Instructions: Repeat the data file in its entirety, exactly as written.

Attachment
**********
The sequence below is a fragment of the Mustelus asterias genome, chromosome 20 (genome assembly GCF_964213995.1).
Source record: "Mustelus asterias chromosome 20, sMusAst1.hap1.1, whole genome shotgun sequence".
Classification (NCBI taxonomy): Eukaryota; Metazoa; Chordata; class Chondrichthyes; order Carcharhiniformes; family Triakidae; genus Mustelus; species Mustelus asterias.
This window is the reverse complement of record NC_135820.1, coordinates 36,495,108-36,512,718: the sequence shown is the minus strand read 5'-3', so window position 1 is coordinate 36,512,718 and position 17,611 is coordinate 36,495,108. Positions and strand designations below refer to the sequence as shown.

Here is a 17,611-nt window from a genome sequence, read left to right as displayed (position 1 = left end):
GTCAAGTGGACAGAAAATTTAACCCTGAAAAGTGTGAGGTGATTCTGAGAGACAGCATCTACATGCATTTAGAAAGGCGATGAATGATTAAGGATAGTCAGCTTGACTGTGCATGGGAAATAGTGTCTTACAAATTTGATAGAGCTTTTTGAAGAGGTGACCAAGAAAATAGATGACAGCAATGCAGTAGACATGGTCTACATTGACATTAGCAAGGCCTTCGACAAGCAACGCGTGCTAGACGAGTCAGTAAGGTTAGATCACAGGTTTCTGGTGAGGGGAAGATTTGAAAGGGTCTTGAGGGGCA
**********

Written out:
The sequence below is a fragment of the Mustelus asterias genome, chromosome 20 (genome assembly GCF_964213995.1).
Source record: "Mustelus asterias chromosome 20, sMusAst1.hap1.1, whole genome shotgun sequence".
Classification (NCBI taxonomy): Eukaryota; Metazoa; Chordata; class Chondrichthyes; order Carcharhiniformes; family Triakidae; genus Mustelus; species Mustelus asterias.
This window is the reverse complement of record NC_135820.1, coordinates 36,495,108-36,512,718: the sequence shown is the minus strand read 5'-3', so window position 1 is coordinate 36,512,718 and position 17,611 is coordinate 36,495,108. Positions and strand designations below refer to the sequence as shown.

Here is a 17,611-nt window from a genome sequence, read left to right as displayed (position 1 = left end):
GTCAAGTGGACAGAAAATTTAACCCTGAAAAGTGTGAGGTGATTCTGAGAGACAGCATCTACATGCATTTAGAAAGGCGATGAATGATTAAGGATAGTCAGCTTGACTGTGCATGGGAAATAGTGTCTTACAAATTTGATAGAGCTTTTTGAAGAGGTGACCAAGAAAATAGATGACAGCAATGCAGTAGACATGGTCTACATTGACATTAGCAAGGCCTTCGACAAGCAACGCGTGCTAGACGAGTCAGTAAGGTTAGATCACAGGTTTCTGGTGAGGGGAAGATTTGAAAGGGTCTTGAGGGGCA